Century Marks

Century Marks

Jerusalem syndrome

An estimated 50 to 100 pilgrims to the Holy Land each year are afflicted by what psychiatrists call the Jerusalem syndrome. Most of them are evangelical Christians. One woman was convinced she was Jesus' mother, searching for her baby in Bethle­hem. Another man was convinced he was King David. In some cases, people come to think of themselves as the Messiah. "There's a joke in psychiatry: if you talk to God, it's called praying; if God talks to you, you're nuts. In Jeru­salem God seems to be particularly chatty around Easter, Passover and Christ­mas--the peak seasons for the syndrome," writes Chris Nashawaty in Wired magazine (March). The best cure is to leave the Holy Land.

Doubt about doubts

In a public debate last month with Archbishop of Canterbury Rowan Williams, atheist Richard Dawkins surprised the audience by conceding a bit of doubt about his conviction that there is no such thing as a creator. But the evolutionary biologist swiftly added that he was "6.9 out of seven" certain of his long-standing atheist beliefs. "What I can't understand is why you can't see [that life started from nothing] is such a staggering, elegant, beautiful thing, why would you want to clutter it up with something so messy as a God," Dawkins told Williams. The archbishop replied that he "entirely agreed" with the "beauty" part of Dawkins's statement, but added, "I'm not talking about God as an extra who you can shoehorn into that" (RNS).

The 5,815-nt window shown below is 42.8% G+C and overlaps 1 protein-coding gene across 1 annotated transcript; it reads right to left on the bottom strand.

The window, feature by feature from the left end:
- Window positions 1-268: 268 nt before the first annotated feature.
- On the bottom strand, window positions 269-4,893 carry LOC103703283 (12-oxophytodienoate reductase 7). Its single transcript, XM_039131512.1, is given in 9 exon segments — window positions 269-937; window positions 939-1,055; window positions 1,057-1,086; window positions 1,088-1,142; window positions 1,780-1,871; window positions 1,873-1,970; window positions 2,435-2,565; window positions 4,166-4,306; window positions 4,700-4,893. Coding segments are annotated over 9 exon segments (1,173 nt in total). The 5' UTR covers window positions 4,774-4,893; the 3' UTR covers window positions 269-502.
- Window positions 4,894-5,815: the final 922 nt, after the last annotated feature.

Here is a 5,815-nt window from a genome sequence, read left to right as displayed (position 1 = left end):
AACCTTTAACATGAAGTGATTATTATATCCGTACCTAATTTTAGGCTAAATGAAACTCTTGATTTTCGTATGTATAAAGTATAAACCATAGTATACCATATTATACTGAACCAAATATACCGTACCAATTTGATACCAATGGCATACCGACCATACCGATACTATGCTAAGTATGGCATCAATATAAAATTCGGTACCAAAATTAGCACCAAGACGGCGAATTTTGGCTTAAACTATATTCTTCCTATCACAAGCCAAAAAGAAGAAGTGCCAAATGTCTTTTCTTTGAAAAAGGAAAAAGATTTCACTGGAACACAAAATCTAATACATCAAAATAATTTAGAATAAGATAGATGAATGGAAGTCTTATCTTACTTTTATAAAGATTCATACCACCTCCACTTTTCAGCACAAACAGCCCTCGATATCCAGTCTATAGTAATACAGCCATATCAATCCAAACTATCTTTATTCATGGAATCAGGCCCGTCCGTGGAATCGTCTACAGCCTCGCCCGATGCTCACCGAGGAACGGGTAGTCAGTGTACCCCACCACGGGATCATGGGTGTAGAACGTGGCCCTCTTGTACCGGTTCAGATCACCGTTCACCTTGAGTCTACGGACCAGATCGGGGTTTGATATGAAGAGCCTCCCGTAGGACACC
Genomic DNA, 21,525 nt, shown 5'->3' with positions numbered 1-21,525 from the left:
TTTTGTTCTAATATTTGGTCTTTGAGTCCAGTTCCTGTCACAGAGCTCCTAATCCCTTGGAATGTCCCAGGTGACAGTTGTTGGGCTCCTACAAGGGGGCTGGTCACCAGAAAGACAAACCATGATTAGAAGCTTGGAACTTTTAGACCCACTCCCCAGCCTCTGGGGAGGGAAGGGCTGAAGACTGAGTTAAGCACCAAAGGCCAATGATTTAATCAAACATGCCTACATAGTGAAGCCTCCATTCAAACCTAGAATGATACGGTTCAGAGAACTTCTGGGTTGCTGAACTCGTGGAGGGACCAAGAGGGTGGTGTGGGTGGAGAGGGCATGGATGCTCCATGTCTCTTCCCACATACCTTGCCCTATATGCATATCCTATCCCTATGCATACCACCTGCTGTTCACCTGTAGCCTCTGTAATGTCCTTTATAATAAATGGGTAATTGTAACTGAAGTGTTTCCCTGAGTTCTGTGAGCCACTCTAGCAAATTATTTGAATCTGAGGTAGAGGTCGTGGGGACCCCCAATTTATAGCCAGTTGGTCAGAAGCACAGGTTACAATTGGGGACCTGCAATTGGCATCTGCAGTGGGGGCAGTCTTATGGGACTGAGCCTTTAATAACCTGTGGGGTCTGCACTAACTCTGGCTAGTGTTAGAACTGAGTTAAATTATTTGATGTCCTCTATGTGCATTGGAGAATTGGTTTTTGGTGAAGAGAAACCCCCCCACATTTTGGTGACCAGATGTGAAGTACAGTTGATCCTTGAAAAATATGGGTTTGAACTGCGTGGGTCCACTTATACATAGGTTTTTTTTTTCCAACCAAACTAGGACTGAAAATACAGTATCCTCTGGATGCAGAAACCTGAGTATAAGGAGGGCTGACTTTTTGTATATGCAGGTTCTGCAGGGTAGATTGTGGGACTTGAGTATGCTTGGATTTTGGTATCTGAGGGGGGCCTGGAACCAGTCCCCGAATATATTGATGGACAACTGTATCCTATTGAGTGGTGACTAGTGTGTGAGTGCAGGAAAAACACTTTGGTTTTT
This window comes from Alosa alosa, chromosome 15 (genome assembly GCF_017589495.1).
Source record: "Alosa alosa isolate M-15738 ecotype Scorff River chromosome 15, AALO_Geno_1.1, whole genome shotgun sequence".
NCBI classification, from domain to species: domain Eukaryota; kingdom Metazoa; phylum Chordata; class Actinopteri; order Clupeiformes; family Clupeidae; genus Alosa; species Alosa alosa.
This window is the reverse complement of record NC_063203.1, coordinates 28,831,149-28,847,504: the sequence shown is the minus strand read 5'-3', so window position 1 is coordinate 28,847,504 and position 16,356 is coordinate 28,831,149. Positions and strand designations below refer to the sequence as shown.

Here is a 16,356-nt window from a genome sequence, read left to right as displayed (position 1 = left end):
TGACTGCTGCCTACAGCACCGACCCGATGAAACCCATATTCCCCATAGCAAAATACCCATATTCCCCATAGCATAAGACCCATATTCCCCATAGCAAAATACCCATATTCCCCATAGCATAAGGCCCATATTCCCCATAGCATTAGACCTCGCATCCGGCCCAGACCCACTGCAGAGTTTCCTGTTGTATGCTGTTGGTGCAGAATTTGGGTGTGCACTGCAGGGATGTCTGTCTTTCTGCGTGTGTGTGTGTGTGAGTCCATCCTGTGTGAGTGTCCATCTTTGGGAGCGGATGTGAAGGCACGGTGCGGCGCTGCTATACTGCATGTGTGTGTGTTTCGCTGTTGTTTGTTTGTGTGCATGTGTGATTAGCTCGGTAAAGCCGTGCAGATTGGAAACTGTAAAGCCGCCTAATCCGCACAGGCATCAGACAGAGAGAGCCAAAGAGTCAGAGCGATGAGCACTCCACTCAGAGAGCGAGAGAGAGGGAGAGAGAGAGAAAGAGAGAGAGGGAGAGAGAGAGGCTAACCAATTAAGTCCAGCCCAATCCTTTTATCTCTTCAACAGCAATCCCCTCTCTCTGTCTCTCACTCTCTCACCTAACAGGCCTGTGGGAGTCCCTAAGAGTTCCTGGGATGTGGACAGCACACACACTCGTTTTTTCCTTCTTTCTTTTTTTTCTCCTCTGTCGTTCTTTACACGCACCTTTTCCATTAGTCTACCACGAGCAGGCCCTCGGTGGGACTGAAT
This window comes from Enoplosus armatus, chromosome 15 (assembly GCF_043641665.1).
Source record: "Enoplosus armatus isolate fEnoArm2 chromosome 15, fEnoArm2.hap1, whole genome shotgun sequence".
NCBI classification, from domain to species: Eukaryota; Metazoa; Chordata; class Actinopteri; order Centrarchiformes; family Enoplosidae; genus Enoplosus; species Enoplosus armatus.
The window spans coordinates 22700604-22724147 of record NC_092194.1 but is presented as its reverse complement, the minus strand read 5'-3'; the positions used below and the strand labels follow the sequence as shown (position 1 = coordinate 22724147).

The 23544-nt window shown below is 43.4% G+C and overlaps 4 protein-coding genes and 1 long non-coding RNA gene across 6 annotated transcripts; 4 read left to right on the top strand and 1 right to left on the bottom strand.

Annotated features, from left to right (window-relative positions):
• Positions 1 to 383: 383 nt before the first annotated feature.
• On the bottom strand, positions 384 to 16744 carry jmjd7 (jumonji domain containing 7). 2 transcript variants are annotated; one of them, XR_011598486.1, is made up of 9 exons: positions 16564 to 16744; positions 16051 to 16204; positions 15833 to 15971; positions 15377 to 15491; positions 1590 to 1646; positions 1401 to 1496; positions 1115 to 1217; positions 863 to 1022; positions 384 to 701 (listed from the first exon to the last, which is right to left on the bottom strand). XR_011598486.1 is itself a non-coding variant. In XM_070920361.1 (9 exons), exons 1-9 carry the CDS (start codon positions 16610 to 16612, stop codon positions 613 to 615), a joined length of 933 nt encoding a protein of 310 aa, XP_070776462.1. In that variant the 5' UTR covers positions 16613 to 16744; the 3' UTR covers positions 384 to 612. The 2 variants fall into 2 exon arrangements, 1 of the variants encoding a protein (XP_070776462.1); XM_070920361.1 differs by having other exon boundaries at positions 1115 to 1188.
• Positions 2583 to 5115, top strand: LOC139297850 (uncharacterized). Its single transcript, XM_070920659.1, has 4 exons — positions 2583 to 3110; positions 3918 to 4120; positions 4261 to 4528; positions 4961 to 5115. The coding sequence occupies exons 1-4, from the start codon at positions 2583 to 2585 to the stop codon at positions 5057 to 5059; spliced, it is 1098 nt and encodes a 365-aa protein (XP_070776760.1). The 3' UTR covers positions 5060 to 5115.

Bible clues

The late Stieg Larsson, author of the hugely successful Millennium trilogy, grew up in the northern part of Sweden sometimes known as the Bible Belt. While the Lutheran church was the state church of Sweden until 2000, renewal groups emerged in the 19th century, especially in the north. These groups emphasized a personal relationship with God, daily Bible reading and a rigorous personal morality. While Larsson's own upbringing was in a family dominated by communist and Social Democratic workers, this Bible Belt milieu seems to have acquainted him with the Bible. The first novel in the Millen­nium series, The Girl with the Dragon Tattoo, uses scripture texts as codes in the mystery (Eva Gab­rielsson, "There Are Things I Want You to Know" about Stieg Larsson and Me, Seven Stories Press).

Misquoted

In his stump speeches Mitt Romney has been using a line that is wildly popular with his audiences: "In another era of American crisis, Thomas Paine is reported to have said, 'Lead, follow, or get out of the way.' Mr. President, you were elected to lead, you chose to follow, and now it's time for you to get out of the way!" But Paine never said those words, according to a representative of the Yale Book of Quotations. The line was likely uttered by George Patton. The Romney campaign may know the attribution is in­correct, hence the use of the word reported (John Fea, Patheos, February 8).

The unanticipated galaxy

Poet Donald Hall, 83, teeters when he walks. He stopped driving at age 80 after having had several accidents. He spends much of his time looking out his window—at the birds that come to his feeder, at squirrels ("tree rats with the agility of point guards"), at the barn on his farm or at the workers in the fields where he and his grandfather used to cut hay with a horse-drawn mower. "However alert we are, however much we think we know what will happen, antiquity remains an unknown, unanticipated galaxy," Hall writes. "It is alien, and old people are a separate form of life" (New Yorker, January 23).